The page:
Around 6:30 pm on 17 August 1944 a number of trucks carrying some 50 prisoners left Saint-Michel prison in Toulouse heading northwest along the Albi road. Half an hour or so later, people living on the outskirts of the village of Buzet-sur-Tarn (Haute Garonne) saw a caravan of German military vehicles with an accompanying Gestapo touring car turn off the road and drive up a track into a wood. Shortly afterwards they heard shouts and the sounds of automatic gunfire and rifle shots coming from the woods. The shooting continued for 45 minutes. Some time later the vehicles emerged and returned in the direction of Toulouse. Two days later, informed by local residents, the authorities from Buzet-sur-Tarn visited the woods where they discovered the site of a chilling massacre. Beneath a still smouldering funeral pyre — and the debris of two burned-out barns, of which only smoke-blackened side walls bearing the pockmarks of bullets remained standing — they found what the carbonized remains of the 50 prisoners, all members of the Resistance. Among the blackened corpses was that of Francisco Ponzán Vidal, a lifelong Spanish anarchist and CNT union militant, one of countless unsung heroes of the Spanish Civil War and the anti-Francoist and anti-Nazi/Vichy resistance.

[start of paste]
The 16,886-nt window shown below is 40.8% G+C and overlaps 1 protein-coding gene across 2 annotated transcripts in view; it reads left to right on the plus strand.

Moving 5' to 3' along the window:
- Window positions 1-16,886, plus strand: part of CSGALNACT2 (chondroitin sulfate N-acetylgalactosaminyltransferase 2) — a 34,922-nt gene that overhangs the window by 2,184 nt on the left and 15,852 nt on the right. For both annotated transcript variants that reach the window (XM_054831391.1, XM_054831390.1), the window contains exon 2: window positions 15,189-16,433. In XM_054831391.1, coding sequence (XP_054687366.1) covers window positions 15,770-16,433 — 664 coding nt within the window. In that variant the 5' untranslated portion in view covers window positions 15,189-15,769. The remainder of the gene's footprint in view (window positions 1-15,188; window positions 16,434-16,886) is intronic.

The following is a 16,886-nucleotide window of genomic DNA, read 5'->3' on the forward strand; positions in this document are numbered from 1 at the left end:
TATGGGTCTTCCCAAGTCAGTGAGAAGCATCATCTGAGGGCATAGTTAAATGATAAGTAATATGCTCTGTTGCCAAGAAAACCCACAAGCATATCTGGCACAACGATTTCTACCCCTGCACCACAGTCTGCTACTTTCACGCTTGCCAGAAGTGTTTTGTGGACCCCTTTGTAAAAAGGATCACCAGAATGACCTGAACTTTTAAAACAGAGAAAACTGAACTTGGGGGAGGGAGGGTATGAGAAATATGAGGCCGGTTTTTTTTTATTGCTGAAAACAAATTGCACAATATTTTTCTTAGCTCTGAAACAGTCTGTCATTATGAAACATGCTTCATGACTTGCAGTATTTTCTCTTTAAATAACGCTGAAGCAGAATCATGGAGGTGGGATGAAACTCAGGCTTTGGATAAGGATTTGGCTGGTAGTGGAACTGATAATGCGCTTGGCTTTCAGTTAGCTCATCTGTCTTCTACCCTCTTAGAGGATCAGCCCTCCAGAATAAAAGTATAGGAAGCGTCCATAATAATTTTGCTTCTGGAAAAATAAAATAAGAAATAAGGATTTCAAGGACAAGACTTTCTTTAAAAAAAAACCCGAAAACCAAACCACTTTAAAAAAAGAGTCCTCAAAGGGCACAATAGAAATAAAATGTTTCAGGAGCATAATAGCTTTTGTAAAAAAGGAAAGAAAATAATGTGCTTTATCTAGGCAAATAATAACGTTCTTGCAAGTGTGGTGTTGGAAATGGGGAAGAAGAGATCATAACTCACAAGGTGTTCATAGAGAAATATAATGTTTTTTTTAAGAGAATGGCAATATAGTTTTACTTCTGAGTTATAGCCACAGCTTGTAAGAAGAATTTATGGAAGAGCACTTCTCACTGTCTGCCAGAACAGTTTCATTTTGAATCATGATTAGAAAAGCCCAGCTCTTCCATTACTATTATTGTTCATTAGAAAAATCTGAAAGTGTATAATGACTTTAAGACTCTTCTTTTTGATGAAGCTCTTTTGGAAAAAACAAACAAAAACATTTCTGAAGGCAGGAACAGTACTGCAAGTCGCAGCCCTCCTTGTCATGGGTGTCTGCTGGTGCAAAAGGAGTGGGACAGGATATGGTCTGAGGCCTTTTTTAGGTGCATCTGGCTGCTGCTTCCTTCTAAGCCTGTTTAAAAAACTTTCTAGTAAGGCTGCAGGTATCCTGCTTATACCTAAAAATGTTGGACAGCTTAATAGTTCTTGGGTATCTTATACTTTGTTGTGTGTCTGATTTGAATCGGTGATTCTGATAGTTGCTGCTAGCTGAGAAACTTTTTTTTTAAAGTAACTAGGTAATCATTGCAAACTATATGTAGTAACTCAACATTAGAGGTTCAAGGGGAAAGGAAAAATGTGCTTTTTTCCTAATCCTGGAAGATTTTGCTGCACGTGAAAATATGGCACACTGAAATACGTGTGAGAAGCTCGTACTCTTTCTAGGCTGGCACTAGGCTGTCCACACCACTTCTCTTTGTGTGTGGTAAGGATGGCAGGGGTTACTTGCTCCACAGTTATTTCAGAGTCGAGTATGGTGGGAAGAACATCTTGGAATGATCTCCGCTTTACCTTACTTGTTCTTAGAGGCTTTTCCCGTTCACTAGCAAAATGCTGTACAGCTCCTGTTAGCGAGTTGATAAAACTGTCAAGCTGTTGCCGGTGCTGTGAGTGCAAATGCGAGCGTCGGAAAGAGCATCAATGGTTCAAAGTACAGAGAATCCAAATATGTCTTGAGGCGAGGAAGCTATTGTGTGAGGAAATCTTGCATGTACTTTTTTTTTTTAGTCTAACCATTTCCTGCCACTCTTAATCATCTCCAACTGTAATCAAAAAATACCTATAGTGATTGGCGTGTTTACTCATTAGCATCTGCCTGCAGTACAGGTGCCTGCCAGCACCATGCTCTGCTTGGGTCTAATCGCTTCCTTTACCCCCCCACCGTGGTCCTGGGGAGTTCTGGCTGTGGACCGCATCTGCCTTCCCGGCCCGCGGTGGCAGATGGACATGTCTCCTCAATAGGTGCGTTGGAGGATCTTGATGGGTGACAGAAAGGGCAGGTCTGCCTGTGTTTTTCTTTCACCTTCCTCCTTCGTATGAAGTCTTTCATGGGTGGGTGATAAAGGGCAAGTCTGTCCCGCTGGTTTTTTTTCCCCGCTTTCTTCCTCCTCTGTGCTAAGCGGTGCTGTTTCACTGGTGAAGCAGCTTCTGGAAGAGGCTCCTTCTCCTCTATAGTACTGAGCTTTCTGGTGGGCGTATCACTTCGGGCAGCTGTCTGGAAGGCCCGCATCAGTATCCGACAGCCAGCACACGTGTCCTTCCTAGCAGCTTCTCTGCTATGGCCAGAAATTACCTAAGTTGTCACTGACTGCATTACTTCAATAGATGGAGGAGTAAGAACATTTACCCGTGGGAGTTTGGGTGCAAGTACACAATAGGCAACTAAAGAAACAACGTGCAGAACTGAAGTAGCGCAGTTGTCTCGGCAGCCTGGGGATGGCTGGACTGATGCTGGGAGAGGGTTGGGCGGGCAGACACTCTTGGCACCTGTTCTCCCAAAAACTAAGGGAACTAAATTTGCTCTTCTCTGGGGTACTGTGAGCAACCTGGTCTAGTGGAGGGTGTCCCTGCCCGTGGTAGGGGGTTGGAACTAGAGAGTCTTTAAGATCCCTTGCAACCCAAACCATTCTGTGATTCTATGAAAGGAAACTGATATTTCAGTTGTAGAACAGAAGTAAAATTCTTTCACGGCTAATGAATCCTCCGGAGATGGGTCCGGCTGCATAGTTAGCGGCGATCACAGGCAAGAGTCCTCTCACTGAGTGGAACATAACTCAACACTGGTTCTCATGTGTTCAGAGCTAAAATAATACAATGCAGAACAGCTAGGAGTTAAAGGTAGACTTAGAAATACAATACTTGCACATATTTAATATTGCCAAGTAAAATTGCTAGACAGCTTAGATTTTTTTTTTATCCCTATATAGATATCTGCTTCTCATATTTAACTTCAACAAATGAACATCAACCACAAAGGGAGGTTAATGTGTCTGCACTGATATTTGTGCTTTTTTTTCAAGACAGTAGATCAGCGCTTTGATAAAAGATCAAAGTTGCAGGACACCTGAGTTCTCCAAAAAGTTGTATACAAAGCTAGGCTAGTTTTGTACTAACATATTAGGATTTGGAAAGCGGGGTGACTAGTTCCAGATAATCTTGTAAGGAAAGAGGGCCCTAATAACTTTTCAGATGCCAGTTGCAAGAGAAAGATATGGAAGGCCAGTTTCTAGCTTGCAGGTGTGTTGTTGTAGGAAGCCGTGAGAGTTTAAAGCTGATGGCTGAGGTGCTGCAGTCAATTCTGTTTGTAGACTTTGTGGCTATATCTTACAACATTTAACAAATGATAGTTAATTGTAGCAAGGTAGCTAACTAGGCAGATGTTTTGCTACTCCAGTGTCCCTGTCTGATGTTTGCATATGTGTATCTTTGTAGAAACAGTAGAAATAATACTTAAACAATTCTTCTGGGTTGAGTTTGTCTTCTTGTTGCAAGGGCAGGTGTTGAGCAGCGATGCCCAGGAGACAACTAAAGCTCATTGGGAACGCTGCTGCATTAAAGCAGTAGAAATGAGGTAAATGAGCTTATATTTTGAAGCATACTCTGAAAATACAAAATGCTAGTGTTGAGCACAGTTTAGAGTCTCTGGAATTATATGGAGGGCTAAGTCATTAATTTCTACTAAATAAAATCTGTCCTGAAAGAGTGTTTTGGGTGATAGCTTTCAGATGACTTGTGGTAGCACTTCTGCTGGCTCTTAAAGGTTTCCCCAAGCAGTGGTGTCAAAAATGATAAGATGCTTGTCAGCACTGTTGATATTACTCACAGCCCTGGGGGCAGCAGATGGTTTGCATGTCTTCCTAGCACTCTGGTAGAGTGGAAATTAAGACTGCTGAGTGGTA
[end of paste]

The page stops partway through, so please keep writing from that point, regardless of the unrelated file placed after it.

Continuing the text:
Founder and organiser of the escape and evasion lines used by the ‘Pat O’Leary’ and ‘Sabot’ networks, the French security services (Travaux Ruraux), and local French Resistance organisations, from 1940 to 1943, Francisco Ponzán Vidal’s group, consisting mainly of Spanish anarchist exiles, saved the lives of hundreds if not thousands of resistance fighters, evadees and escaped prisoners of war. Between January 1942 and April 1943 (when he was arrested by the Vichy milice), Ponzán’s records, consisting of two notebooks, list the names, dates and some photographs of 311 Allied evaders who successfully escaped to Spain and Gibraltar through his network. The names in the books include those of Lt. Airey Neave (the later MI9 officer and Thatcherite Tory MP), and RAF sergeant John Prendergast (later Sir John, colonial police chief — Kenya, Cyprus and Aden — and head of the Royal Hong Kong Police Special Branch). Among other successful evaders Ponzán’s anarchist network helped to make it back to Britain included Bill Sparks (my wife’s cousin’s brother) and major ‘Blondie’ Hasler, the sole survivors of ‘Operation Frankton’, the ‘Cockleshell Heroes’ Royal Marine commando raid on German ships in Bordeaux harbour.